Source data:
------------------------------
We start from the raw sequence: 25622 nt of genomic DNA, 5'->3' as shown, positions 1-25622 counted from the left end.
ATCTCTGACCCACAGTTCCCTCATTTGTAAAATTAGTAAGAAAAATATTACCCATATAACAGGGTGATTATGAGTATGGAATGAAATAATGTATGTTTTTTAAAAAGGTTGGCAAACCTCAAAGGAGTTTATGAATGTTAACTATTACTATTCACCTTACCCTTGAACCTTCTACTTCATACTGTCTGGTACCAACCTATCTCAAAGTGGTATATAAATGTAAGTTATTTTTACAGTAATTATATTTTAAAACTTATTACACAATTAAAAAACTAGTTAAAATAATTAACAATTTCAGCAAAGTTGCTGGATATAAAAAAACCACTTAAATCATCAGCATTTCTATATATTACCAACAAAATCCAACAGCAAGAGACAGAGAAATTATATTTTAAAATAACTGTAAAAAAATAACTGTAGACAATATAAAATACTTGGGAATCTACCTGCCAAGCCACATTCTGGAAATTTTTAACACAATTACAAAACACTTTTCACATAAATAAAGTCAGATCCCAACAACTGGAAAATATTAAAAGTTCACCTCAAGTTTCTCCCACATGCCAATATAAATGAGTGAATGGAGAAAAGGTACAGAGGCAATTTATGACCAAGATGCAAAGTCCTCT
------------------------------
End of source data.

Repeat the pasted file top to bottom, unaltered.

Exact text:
We start from the raw sequence: 25622 nt of genomic DNA, 5'->3' as shown, positions 1-25622 counted from the left end.
ATCTCTGACCCACAGTTCCCTCATTTGTAAAATTAGTAAGAAAAATATTACCCATATAACAGGGTGATTATGAGTATGGAATGAAATAATGTATGTTTTTTAAAAAGGTTGGCAAACCTCAAAGGAGTTTATGAATGTTAACTATTACTATTCACCTTACCCTTGAACCTTCTACTTCATACTGTCTGGTACCAACCTATCTCAAAGTGGTATATAAATGTAAGTTATTTTTACAGTAATTATATTTTAAAACTTATTACACAATTAAAAAACTAGTTAAAATAATTAACAATTTCAGCAAAGTTGCTGGATATAAAAAAACCACTTAAATCATCAGCATTTCTATATATTACCAACAAAATCCAACAGCAAGAGACAGAGAAATTATATTTTAAAATAACTGTAAAAAAATAACTGTAGACAATATAAAATACTTGGGAATCTACCTGCCAAGCCACATTCTGGAAATTTTTAACACAATTACAAAACACTTTTCACATAAATAAAGTCAGATCCCAACAACTGGAAAATATTAAAAGTTCACCTCAAGTTTCTCCCACATGCCAATATAAATGAGTGAATGGAGAAAAGGTACAGAGGCAATTTATGACCAAGATGCAAAGTCCTCT